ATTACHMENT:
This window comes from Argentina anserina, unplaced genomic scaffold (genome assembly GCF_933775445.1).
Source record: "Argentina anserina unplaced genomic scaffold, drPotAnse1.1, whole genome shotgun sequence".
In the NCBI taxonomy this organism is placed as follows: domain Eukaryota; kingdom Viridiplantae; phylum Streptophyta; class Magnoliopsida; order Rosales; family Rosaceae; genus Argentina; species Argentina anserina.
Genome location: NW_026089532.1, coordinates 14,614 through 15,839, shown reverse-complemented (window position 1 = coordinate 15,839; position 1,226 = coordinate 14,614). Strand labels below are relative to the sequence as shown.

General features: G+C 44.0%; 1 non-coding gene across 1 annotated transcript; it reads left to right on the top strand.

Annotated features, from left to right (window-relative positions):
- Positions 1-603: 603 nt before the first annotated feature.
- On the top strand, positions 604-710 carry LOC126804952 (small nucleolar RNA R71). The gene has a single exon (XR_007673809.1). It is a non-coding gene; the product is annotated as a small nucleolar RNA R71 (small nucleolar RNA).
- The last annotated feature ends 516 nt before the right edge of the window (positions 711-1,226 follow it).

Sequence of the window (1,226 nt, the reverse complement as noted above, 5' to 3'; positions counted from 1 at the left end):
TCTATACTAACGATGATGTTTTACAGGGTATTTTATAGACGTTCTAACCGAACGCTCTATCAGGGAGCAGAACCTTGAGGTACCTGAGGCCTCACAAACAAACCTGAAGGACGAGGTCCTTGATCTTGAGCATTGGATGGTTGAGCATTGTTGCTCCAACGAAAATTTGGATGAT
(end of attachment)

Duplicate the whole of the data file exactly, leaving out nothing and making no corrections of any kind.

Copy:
This window comes from Argentina anserina, unplaced genomic scaffold (genome assembly GCF_933775445.1).
Source record: "Argentina anserina unplaced genomic scaffold, drPotAnse1.1, whole genome shotgun sequence".
In the NCBI taxonomy this organism is placed as follows: domain Eukaryota; kingdom Viridiplantae; phylum Streptophyta; class Magnoliopsida; order Rosales; family Rosaceae; genus Argentina; species Argentina anserina.
Genome location: NW_026089532.1, coordinates 14,614 through 15,839, shown reverse-complemented (window position 1 = coordinate 15,839; position 1,226 = coordinate 14,614). Strand labels below are relative to the sequence as shown.

General features: G+C 44.0%; 1 non-coding gene across 1 annotated transcript; it reads left to right on the top strand.

Annotated features, from left to right (window-relative positions):
- Positions 1-603: 603 nt before the first annotated feature.
- On the top strand, positions 604-710 carry LOC126804952 (small nucleolar RNA R71). The gene has a single exon (XR_007673809.1). It is a non-coding gene; the product is annotated as a small nucleolar RNA R71 (small nucleolar RNA).
- The last annotated feature ends 516 nt before the right edge of the window (positions 711-1,226 follow it).

Sequence of the window (1,226 nt, the reverse complement as noted above, 5' to 3'; positions counted from 1 at the left end):
TCTATACTAACGATGATGTTTTACAGGGTATTTTATAGACGTTCTAACCGAACGCTCTATCAGGGAGCAGAACCTTGAGGTACCTGAGGCCTCACAAACAAACCTGAAGGACGAGGTCCTTGATCTTGAGCATTGGATGGTTGAGCATTGTTGCTCCAACGAAAATTTGGATGAT